The 2018 midterm elections saw many winners and losers. Yet the much-discussed Nov. 6 vote had one big winner that some people are not talking about.
That “winner” is marijuana, which is actually a loser for families and society. On Nov. 6, voters approved recreational marijuana use in Michigan, as well as so-called medical marijuana in Missouri and Utah.
Indeed, 2018 as a whole has been a banner year for the advancement and normalization of marijuana. A recent article in the Washington Post observed, “It has been a big year for marijuana policy in North America. Mexico’s supreme court overturned pot prohibition… while Canada’s recreational marijuana market officially opened its doors in October.”
The article went on to note that “Oklahoma voters approved one of the country’s most progressive medical marijuana bills.”
In the face of marijuana’s rapid advance, what can Christians do? There are at least three things:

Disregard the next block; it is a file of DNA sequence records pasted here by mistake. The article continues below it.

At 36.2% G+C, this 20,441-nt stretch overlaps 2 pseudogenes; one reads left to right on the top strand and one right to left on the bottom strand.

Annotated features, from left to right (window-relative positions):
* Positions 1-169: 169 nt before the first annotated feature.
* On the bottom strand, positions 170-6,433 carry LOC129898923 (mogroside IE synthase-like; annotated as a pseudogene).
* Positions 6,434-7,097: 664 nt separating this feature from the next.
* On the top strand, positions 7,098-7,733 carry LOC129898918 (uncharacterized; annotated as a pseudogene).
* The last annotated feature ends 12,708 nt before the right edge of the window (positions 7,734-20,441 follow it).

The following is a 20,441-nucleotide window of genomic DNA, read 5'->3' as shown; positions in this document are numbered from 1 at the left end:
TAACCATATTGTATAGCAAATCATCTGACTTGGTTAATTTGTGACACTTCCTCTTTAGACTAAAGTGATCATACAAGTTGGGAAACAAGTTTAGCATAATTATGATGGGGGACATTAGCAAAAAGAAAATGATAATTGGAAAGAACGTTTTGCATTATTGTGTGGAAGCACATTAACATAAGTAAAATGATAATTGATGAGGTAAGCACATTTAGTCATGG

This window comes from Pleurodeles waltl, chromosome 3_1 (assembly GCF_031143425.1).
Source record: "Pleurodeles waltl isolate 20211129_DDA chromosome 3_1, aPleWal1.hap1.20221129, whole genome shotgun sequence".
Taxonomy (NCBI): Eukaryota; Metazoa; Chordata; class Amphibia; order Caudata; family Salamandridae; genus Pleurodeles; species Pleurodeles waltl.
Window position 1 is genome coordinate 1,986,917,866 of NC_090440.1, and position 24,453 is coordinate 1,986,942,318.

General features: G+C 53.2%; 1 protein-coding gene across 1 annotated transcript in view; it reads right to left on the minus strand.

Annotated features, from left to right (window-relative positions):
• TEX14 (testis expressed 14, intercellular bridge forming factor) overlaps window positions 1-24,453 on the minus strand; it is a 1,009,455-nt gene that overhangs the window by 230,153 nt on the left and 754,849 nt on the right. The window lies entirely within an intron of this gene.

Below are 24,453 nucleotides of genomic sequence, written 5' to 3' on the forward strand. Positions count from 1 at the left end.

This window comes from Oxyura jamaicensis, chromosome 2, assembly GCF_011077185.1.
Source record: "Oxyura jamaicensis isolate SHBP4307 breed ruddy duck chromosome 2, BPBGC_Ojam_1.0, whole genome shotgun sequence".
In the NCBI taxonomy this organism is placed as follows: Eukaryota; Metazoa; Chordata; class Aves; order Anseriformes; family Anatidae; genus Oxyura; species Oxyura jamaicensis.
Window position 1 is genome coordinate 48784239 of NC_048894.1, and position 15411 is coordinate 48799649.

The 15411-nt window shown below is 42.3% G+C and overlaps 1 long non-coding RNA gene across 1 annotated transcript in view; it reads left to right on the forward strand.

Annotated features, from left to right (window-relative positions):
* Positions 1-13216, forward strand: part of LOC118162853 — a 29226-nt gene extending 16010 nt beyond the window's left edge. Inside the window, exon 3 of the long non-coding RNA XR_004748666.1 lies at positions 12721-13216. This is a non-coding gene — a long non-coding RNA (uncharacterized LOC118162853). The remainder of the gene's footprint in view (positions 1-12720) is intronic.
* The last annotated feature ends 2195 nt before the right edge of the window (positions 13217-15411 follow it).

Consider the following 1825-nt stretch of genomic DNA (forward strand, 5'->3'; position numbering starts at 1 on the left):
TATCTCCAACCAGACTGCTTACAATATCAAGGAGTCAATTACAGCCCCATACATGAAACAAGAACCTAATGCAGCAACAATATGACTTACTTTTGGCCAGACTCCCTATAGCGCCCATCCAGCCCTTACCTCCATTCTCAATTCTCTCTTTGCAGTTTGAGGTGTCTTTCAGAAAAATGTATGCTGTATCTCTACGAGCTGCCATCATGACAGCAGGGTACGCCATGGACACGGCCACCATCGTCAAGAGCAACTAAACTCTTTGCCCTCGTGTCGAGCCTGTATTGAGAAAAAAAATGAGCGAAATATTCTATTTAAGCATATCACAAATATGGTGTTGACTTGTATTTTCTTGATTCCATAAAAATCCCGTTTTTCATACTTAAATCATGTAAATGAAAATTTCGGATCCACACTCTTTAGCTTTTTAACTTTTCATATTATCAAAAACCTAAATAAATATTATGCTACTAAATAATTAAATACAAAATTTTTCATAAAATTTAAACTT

/// Don’t panic, pray
It would be a mistake to overact to the marijuana moment. We need to pray that God would turn the hearts of people away from the lure of drunkenness and toward obeying the Holy Spirit (Eph. 5:18).
/// Warn others
The culture in America is increasingly in favor of marijuana use. Christians need to re-double our efforts on warning people—especially young people—about the spiritual and physical ramifications of these mind-altering, addictive drugs. We need to go back to the basics about why drunkenness is not only wrong and displeasing to God, but that it leads to a wasted life (1 Cor. 6:19-20).
/// Win over
Ultimately, the “marijuana moment” is a sign of the times. The surge of marijuana legalization suggests a moral laxness, showing that people now want license over laws. Yet no policy victories—bad or good—are permanent. If marijuana is truly dangerous as we warn, then we must continue to persevere and also persuade people against it (Prov. 25:15).
Moreover, the trends mean Christians will need to stand ready with ministries to help those who are addicted and help families who are shattered by the ugly effects and empty promises of drugs.
It also means that, until the societal pendulum swings back away from marijuana, Christians must contend for our convictions in the marketplace of ideas, with confidence and standing on the Word of God.